This morning, Inside Higher Ed ran a story about HASTAC's History and Future of Higher Ed intiative, called "50,000 Strong to Change Higher Ed." In the piece, author Carl Straumsheim describes the premise of the networked initiative:
"The MOOC will track the origins of what has become accepted features of higher education, from majors and graduate programs to grades and multiple choice tests, and evaluate new forms of teaching and learning. At the same time, students in affiliated face-to-face courses in disciplines as different as African and African-American studies, gender and sexuality studies, and film studies will contribute to a centralized wiki. The end result could be a massive collection of ideas on how to change higher education."
The History and Future of Higher Education is a multi-institutional, worldwide forum on the future of higher education launching in January 2014. Courses, workshops, seminars, and reading groups will explore all aspects of this topic, on-site and online. Participants will use a group wiki to create a collaborative resource guide for innovations and action items by our individual and institutional partners. A MOOC on the history and future of higher education, beginning Jan. 27, 2014, will extend our reach to an anticipated audience of 50,000 participants worldwide. A colocated course will combine the insights of teachers and students at Duke University, The University of California Santa Barbara, and Stanford University.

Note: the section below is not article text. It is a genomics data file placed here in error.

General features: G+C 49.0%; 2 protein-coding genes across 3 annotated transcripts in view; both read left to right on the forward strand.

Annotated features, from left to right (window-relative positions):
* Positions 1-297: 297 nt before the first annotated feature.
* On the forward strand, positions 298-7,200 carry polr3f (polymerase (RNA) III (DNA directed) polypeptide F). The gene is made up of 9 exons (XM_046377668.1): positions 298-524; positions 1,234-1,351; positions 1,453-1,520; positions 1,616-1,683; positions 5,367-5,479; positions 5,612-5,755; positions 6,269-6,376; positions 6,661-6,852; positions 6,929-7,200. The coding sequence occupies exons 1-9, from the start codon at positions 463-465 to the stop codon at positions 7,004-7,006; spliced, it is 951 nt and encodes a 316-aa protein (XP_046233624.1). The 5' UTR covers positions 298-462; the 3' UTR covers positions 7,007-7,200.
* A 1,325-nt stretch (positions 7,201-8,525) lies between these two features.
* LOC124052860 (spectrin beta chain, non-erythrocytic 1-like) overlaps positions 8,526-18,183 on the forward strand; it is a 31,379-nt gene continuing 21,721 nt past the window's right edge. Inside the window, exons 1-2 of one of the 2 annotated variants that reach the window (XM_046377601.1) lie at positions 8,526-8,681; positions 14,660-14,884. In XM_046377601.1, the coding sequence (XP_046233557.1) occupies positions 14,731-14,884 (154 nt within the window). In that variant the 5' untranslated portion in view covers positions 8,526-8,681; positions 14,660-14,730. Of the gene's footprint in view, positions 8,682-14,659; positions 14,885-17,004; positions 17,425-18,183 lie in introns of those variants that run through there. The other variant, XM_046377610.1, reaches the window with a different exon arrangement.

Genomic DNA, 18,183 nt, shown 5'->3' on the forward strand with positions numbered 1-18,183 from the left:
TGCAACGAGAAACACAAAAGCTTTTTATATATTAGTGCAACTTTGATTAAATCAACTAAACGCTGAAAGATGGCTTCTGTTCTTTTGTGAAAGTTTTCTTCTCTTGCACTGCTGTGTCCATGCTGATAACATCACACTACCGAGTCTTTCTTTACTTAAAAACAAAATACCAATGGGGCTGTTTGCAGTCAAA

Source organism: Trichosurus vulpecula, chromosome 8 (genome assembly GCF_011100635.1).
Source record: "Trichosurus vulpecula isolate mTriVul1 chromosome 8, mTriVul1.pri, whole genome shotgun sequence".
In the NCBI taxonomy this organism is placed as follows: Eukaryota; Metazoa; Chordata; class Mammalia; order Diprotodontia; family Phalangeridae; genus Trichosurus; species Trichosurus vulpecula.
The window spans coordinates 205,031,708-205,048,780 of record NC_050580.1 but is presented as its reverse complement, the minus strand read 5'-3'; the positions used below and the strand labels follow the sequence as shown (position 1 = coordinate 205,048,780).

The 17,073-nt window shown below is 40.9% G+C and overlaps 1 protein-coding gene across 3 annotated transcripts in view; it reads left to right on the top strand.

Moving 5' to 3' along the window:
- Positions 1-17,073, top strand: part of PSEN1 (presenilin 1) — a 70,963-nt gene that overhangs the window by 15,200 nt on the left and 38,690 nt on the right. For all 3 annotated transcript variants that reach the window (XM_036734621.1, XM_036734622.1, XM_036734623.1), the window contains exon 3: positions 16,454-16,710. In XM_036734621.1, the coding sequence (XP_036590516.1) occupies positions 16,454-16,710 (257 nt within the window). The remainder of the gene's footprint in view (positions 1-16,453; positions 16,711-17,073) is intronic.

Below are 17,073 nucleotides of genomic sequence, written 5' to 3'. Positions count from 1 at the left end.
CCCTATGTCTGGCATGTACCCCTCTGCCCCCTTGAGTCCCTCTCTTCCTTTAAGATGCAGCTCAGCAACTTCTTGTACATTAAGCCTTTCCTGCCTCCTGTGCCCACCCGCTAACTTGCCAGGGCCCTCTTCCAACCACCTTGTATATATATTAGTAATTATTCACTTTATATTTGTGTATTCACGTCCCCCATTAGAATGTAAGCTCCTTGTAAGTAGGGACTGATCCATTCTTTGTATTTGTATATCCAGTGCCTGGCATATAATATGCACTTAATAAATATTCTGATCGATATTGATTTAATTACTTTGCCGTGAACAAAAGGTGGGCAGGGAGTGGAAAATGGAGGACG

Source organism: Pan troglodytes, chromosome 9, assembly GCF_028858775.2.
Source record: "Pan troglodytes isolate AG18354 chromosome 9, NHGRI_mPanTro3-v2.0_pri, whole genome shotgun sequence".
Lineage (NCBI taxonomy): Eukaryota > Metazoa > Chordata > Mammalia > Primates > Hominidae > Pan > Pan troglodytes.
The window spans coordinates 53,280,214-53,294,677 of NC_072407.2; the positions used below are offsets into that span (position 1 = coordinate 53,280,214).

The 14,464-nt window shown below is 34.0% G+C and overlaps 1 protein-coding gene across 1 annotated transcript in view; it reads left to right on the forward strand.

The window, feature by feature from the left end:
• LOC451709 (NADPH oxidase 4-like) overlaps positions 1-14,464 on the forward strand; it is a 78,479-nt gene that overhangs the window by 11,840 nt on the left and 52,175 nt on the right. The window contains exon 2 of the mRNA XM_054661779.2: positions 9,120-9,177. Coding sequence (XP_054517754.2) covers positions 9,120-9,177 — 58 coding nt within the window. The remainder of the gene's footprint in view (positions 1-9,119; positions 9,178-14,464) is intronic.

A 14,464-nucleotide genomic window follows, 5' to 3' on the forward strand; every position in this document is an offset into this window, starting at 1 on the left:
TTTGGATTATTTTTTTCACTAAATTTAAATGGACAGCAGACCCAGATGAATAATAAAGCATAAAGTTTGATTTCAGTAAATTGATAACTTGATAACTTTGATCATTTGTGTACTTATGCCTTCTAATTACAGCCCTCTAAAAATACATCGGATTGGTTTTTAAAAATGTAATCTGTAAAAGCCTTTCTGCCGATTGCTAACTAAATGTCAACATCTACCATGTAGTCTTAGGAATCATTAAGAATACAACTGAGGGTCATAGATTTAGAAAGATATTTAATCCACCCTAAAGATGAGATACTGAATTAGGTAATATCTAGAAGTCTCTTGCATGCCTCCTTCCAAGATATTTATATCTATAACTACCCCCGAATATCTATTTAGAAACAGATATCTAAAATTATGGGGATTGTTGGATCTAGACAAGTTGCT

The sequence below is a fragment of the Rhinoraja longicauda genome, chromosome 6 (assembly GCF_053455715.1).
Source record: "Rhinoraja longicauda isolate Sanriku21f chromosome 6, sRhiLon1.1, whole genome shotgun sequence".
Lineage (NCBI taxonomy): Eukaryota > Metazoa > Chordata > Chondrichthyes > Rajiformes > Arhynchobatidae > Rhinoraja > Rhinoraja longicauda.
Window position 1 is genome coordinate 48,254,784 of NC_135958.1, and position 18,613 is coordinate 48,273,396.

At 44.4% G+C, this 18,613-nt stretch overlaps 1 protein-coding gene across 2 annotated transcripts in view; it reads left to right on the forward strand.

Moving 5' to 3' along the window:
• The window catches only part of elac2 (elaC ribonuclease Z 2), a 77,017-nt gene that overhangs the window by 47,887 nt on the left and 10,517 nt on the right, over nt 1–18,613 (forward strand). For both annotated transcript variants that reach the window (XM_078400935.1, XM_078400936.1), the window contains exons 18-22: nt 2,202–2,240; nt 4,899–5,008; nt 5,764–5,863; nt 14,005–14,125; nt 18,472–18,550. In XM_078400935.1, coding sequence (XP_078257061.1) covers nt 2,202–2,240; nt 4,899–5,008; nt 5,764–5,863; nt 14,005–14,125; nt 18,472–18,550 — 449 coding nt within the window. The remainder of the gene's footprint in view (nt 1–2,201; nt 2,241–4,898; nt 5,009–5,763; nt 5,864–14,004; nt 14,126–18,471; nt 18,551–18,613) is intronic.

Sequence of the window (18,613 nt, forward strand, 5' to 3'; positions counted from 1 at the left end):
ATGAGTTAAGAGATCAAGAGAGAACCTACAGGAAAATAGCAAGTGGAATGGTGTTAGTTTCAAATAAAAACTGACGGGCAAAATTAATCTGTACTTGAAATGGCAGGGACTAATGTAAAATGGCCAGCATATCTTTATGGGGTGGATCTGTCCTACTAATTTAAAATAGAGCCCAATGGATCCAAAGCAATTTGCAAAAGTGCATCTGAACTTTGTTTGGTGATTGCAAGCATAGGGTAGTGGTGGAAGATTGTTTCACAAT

Current participants include representatives from CUNY Graduate Center, Schoolcraft College, the COIMBRA Group, Columbia University, MIT, York University (Toronto), the University of Southern California, and Yale University. To read more about what participants have planned for their events, reading groups, workshops, and courses, visit the History and Future of Higher Ed collection.
We believe advocacy and responsibility for shaping the future of higher education should be led by those who have the most experience and most at stake in all institutions and forms of advanced learning. The more varied the participation, the more we will learn. Beyond students and professors, we invite other stakeholders to join: administrators, policy makers, foundations and philanthropic leaders, librarians, curators, alt-ac professionals, business and political leaders, K-12 teachers and students, and the concerned public at large. We invite you to join us by contacting Hilary Culbertson, HASTAC Program Manager, at email@example.com.